Software patch fixes Euclid space telescope navigation bug

Probe goes loopy after mistaking solar rays for stars

The European Space Agency's Euclid space telescope is back to normal and will resume its mission, thanks to a software update that was required after its navigation sensors mistakenly identified solar ray signals as stars.

Launched in July, the billion-euro observatory designed to study dark energy and dark matter, successfully reached its target destination, a region 1.5 million kilometers (1 million miles) away from Earth, to enter a stable orbit following our planet around the Sun. 

But shortly after its instruments were deployed and it snapped a first picture a month later, mission control discovered the telescope was failing to focus on stars. Squiggly lines and circles captured in another image revealed that Euclid was looping around and struggling to lock onto distant stars to keep it steady during its observations.


What the scope saw: ESA satellite view goes loopy after solar mistake. Image credit: ESA. Click to enlarge

Mission control pinpointed the issue and realized the telescope's Fine Guidance Sensor (FGS), which the craft uses to locate a set of landmark stars to help navigate and align its instruments on designated targets, was to blame. The optical sensors were mistakenly identifying protons, ejected by the Sun during periods of high solar activity, as stars.

The FGS analyzes light from distant sources and helps control Euclid's orientation. Since it was misinterpreting the solar rays as stars, the telescope was moving haphazardly making it difficult to focus its sight. Working together with aerospace companies Thales Alenia Space and Leonardo, ESA engineers updated its software to change the way its sensors characterize stars.

The patch was uploaded to Euclid, and the telescope is now functioning normally. Mission control will continue testing its performance for a little while longer before it officially begins to collect data. 

"The performance verification phase that was interrupted in August has now fully restarted and all the observations are carried out correctly," Giuseppe Racca, Euclid Project Manager, said before the weekend. "This phase will last until late November, but we are confident that the mission performance will prove to be outstanding and the regular scientific survey observations can start thereafter."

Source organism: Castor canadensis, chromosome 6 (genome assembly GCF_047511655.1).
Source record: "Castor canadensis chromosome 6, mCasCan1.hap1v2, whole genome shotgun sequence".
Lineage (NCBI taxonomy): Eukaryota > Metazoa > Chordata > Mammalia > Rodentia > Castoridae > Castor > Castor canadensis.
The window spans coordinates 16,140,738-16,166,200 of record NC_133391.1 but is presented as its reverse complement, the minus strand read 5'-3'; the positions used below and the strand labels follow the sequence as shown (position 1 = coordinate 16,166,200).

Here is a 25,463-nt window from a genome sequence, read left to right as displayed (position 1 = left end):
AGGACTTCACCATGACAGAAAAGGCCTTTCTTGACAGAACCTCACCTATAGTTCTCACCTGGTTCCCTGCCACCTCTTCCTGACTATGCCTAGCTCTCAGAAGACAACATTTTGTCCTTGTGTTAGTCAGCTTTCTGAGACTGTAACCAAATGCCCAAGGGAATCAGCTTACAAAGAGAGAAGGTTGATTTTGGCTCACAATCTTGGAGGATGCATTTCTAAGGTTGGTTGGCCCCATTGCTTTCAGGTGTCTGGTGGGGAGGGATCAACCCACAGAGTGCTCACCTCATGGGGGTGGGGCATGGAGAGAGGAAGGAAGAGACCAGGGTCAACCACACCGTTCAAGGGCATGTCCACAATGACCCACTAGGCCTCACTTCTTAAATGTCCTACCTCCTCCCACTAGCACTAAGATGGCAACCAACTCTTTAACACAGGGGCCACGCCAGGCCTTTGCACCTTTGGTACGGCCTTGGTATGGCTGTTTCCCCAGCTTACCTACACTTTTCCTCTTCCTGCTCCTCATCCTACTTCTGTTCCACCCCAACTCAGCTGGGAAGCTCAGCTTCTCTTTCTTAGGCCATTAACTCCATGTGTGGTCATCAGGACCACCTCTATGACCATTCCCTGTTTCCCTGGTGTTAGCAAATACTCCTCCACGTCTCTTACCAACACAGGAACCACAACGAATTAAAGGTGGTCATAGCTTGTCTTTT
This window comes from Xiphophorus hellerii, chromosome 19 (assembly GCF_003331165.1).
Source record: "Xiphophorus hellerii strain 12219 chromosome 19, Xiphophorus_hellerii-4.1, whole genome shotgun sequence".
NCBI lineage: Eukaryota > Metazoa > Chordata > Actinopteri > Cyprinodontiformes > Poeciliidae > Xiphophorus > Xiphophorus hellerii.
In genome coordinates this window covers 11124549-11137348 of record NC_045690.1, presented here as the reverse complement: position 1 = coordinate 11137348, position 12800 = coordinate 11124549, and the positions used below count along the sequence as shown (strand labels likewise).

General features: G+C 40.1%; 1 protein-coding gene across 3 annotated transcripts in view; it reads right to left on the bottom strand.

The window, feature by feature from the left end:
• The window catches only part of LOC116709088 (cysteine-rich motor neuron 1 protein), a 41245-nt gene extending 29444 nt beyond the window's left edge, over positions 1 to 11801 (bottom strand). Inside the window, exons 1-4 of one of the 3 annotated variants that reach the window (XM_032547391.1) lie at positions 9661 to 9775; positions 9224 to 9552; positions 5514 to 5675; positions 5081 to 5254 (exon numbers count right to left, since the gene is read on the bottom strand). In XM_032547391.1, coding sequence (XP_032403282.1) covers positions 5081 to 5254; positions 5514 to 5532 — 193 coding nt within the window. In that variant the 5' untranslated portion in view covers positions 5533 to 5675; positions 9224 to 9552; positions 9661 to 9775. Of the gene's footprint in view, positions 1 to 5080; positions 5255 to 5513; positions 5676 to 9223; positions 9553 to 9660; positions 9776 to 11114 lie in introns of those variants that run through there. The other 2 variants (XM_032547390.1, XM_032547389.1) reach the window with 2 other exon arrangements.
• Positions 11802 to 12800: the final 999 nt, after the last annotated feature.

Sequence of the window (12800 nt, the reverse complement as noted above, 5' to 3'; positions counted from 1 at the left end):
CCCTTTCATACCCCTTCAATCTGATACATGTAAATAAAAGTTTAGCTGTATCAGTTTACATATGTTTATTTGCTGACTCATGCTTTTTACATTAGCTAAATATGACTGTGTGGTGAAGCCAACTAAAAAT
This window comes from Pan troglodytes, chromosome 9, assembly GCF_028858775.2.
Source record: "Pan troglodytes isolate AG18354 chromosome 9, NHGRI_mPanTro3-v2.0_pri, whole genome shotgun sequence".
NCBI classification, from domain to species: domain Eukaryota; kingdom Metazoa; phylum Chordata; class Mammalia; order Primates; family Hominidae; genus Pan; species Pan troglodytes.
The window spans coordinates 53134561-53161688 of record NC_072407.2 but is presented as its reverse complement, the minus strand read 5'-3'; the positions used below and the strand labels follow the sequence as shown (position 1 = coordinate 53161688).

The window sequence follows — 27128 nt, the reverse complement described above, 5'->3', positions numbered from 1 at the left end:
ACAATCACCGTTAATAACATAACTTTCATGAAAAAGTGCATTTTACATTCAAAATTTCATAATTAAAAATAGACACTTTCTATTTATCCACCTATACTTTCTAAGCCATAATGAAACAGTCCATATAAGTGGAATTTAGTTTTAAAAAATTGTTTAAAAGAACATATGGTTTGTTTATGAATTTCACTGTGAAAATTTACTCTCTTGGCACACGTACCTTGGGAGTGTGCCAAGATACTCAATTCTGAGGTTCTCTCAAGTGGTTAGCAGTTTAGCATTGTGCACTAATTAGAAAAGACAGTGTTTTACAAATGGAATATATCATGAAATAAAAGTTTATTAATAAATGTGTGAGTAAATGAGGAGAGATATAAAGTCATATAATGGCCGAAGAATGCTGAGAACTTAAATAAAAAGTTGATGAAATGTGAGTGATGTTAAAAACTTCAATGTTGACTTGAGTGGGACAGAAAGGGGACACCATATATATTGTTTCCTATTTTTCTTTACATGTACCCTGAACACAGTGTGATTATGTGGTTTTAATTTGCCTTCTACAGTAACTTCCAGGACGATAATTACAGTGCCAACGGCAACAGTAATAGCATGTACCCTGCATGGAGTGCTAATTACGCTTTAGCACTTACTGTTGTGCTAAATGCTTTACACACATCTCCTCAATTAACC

Named after the Greek mathematician, Euclid will snap images of galaxies that formed billions of years ago to help astronomers build a 3D map covering a third of the sky. The map will hopefully show how the universe evolved over time, the distribution of matter, and how it is affected by gravity, in order to probe the effects of dark matter and dark energy.

Cosmologists believe the latter is accelerating the universe's rate of expansion, and that gravity and dark matter counteract the effects of dark energy by drawing galaxies closer to one another.

"We don't know what dark energy is," Mike Seiffert, a project scientist working at NASA's Jet Propulsion Laboratory who worked on the Euclid mission, previously told The Register.

"We know so little about it because its effect on Earth, or the Solar System, or of our own galaxy is extremely small … We are now trying to take the next steps by using powerful telescopes to measure an enormous number of galaxies covering very large distances. Euclid will be the first space mission dedicated to such studies." ®

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